So, did I like A Stage Full of Shakespeare Stories? Of course! I found it very fun to read and to see how the Elizabethan English can be translated into modern English. The only thing I can criticize is that a lot of cool details and jokes are left out of the narratives. But I think leaving some things out is necessary, since if you wrote absolutely every detail, the book would be way too long. Each story cuts down the plays to its most important details, which means that the stories aren’t usually longer than 4-5 pages.

Puck the fairy putting a love potion on Demetrius’s eyes in A Midsummer Night’s Dream.

The illustrations are really interesting too. They’re paper cutouts painted over in gorgeous colours. I haven’t seen this art style very often in books, so it was lots of fun to look carefully at the illustrations and guess how they were made! Sometimes you can see how the artist used their paintbrush to make different patterns on the characters’ clothes. It’s beautiful work! It makes me want to try out this art style for myself, actually.

This was a long review, I know, but it needed to be long! There’s just so much to talk about when it comes to Shakespeare. If you’re interested in learning more about him and his stories, A Stage Full of Shakespeare Stories is a brilliant introduction. You see, there’s information about Shakespeare and the 12 plays at the end of the book!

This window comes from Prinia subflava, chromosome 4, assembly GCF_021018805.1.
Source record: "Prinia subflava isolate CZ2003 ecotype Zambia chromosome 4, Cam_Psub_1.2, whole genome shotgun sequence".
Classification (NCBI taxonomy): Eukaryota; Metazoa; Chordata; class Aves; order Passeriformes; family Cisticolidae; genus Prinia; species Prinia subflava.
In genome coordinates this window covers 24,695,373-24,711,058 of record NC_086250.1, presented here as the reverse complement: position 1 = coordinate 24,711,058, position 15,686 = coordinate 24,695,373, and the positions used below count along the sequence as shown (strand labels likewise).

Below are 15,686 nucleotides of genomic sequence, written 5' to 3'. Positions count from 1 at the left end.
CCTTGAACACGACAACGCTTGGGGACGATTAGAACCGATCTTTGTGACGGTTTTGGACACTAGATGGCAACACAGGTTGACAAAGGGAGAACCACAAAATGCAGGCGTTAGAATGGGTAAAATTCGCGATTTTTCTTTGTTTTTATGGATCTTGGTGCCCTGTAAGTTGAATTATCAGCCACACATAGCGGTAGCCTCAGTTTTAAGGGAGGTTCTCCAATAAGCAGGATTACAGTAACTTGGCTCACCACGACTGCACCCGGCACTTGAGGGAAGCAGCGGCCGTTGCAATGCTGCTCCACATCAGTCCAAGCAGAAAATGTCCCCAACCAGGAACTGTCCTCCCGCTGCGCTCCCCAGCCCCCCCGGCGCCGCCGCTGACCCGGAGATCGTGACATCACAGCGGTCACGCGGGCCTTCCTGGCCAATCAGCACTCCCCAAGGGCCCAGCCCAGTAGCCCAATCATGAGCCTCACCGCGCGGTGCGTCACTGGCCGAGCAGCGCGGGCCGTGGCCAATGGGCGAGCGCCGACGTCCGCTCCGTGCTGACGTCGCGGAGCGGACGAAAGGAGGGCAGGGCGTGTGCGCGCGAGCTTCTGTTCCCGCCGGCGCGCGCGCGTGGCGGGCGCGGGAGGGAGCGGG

It’s not only me who enjoyed this book, by the way. Dmitri adored it, since he’s such a fan of Shakespeare (he can even recite passages from Hamlet by heart!). Surprisingly, Gus liked this book too, even though he’s told me before that he doesn’t like Shakespeare’s stuff. When I asked him why he liked this particular book, he said that the way it was written made it easier for him to understand the actual stories. “I don’t understand the original plays,” he said, “So I’m happy that I can enjoy the stories in a way that I do understand!”

Review – Why Do Tigers Have Whiskers? (The Conversation)

Keywords: picture book, non-fiction, research, ages 8+, science, biology, animals, fun facts, quirky, The Conversation.

The front cover

You are witnessing a historic moment: the very first time I have ever reviewed a picture book! I’ve thought of reviewing picture books before, of course, but none of them really interested me enough to write about them. So, you may ask, “Why are you suddenly reviewing a picture book, then? What’s so good about this one that you just had to write about it?”

Well, the first thing that caught my attention was that the picture book – Do Tigers Have Whiskers? – has an eye-catching title. Have you ever wondered about tigers’ whiskers before? Never have I! Looking into the book further, I realized that it’s actually a collection of one of my favourite series of articles – “Curious Kids” from a news outlet called The Conversation.

“Curious Kids” articles answer quirky questions that kids ask about nature, science, and just about anything they can think of! What’s so great about this series is that experts actually take the questions seriously and write their answers in a fun and interesting way. People of all ages can enjoy these articles. (I certainly do!)